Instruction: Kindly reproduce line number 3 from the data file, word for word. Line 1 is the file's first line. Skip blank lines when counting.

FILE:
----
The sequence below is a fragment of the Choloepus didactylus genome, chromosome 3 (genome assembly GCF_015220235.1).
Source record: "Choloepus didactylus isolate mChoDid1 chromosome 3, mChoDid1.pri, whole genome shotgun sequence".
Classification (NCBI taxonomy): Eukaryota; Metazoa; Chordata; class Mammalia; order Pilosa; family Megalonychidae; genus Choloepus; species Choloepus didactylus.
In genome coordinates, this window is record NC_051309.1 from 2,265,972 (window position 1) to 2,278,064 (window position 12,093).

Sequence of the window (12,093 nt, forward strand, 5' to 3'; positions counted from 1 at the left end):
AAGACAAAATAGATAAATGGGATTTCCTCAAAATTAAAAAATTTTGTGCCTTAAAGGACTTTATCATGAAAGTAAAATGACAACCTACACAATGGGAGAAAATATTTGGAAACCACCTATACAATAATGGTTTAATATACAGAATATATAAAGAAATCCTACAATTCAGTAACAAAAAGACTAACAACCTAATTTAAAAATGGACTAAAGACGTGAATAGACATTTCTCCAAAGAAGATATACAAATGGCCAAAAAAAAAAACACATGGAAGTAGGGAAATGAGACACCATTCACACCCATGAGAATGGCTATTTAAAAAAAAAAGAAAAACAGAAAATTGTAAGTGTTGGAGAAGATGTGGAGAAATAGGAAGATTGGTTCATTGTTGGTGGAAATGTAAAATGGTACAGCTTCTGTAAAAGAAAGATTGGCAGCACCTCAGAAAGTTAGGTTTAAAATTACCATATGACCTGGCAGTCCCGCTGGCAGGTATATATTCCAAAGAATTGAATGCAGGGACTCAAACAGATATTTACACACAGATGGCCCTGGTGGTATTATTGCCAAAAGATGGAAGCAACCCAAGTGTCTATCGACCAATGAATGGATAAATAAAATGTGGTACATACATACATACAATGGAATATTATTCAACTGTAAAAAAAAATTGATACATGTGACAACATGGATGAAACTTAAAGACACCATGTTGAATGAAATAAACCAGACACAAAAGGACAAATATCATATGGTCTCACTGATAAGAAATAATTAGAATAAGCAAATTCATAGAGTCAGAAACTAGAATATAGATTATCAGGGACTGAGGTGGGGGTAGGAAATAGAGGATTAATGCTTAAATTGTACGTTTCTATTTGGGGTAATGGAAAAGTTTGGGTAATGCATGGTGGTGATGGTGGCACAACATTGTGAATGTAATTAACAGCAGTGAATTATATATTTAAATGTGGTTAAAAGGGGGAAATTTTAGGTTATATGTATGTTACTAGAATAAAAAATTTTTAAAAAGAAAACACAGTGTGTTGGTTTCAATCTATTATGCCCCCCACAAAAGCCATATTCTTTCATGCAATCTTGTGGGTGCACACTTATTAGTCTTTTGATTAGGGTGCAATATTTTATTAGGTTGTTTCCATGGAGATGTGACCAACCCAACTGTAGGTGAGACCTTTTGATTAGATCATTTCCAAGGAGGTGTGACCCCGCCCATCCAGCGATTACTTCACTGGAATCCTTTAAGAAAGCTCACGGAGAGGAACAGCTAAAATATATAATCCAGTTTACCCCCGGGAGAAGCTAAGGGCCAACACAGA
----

Classification (NCBI taxonomy): Eukaryota; Metazoa; Chordata; class Mammalia; order Pilosa; family Megalonychidae; genus Choloepus; species Choloepus didactylus.